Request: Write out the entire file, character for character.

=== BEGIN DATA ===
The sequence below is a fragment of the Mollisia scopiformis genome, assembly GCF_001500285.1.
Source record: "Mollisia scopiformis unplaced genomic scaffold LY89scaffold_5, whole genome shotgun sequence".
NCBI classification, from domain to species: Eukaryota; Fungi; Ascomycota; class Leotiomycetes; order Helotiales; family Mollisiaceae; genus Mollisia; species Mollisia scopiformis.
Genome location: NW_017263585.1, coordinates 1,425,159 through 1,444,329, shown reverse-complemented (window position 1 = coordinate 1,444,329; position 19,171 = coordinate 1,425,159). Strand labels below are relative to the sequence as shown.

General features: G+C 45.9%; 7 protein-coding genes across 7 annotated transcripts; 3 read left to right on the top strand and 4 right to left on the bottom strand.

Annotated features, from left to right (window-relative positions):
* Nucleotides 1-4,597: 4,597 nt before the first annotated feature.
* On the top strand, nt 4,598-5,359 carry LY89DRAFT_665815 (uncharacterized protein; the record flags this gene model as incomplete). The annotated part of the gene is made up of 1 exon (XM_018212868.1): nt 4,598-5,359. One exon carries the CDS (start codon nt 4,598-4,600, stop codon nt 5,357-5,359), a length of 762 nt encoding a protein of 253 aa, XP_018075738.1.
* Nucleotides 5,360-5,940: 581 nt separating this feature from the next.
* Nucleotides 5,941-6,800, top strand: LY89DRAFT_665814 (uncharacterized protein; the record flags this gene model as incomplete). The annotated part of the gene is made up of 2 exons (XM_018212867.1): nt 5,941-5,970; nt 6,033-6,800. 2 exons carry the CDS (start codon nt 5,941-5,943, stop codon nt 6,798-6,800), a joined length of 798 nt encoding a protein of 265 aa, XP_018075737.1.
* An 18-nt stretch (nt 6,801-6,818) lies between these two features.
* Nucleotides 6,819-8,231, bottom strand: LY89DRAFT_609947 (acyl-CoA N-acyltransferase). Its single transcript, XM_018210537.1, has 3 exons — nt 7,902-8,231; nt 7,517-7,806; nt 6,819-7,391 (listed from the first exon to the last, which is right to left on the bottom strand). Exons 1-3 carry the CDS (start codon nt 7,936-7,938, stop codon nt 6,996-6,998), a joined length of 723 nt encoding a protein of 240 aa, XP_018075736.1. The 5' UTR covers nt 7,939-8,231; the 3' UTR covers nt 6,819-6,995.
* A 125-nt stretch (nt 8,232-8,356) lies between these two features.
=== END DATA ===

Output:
The sequence below is a fragment of the Mollisia scopiformis genome, assembly GCF_001500285.1.
Source record: "Mollisia scopiformis unplaced genomic scaffold LY89scaffold_5, whole genome shotgun sequence".
NCBI classification, from domain to species: Eukaryota; Fungi; Ascomycota; class Leotiomycetes; order Helotiales; family Mollisiaceae; genus Mollisia; species Mollisia scopiformis.
Genome location: NW_017263585.1, coordinates 1,425,159 through 1,444,329, shown reverse-complemented (window position 1 = coordinate 1,444,329; position 19,171 = coordinate 1,425,159). Strand labels below are relative to the sequence as shown.

General features: G+C 45.9%; 7 protein-coding genes across 7 annotated transcripts; 3 read left to right on the top strand and 4 right to left on the bottom strand.

Annotated features, from left to right (window-relative positions):
* Nucleotides 1-4,597: 4,597 nt before the first annotated feature.
* On the top strand, nt 4,598-5,359 carry LY89DRAFT_665815 (uncharacterized protein; the record flags this gene model as incomplete). The annotated part of the gene is made up of 1 exon (XM_018212868.1): nt 4,598-5,359. One exon carries the CDS (start codon nt 4,598-4,600, stop codon nt 5,357-5,359), a length of 762 nt encoding a protein of 253 aa, XP_018075738.1.
* Nucleotides 5,360-5,940: 581 nt separating this feature from the next.
* Nucleotides 5,941-6,800, top strand: LY89DRAFT_665814 (uncharacterized protein; the record flags this gene model as incomplete). The annotated part of the gene is made up of 2 exons (XM_018212867.1): nt 5,941-5,970; nt 6,033-6,800. 2 exons carry the CDS (start codon nt 5,941-5,943, stop codon nt 6,798-6,800), a joined length of 798 nt encoding a protein of 265 aa, XP_018075737.1.
* An 18-nt stretch (nt 6,801-6,818) lies between these two features.
* Nucleotides 6,819-8,231, bottom strand: LY89DRAFT_609947 (acyl-CoA N-acyltransferase). Its single transcript, XM_018210537.1, has 3 exons — nt 7,902-8,231; nt 7,517-7,806; nt 6,819-7,391 (listed from the first exon to the last, which is right to left on the bottom strand). Exons 1-3 carry the CDS (start codon nt 7,936-7,938, stop codon nt 6,996-6,998), a joined length of 723 nt encoding a protein of 240 aa, XP_018075736.1. The 5' UTR covers nt 7,939-8,231; the 3' UTR covers nt 6,819-6,995.
* A 125-nt stretch (nt 8,232-8,356) lies between these two features.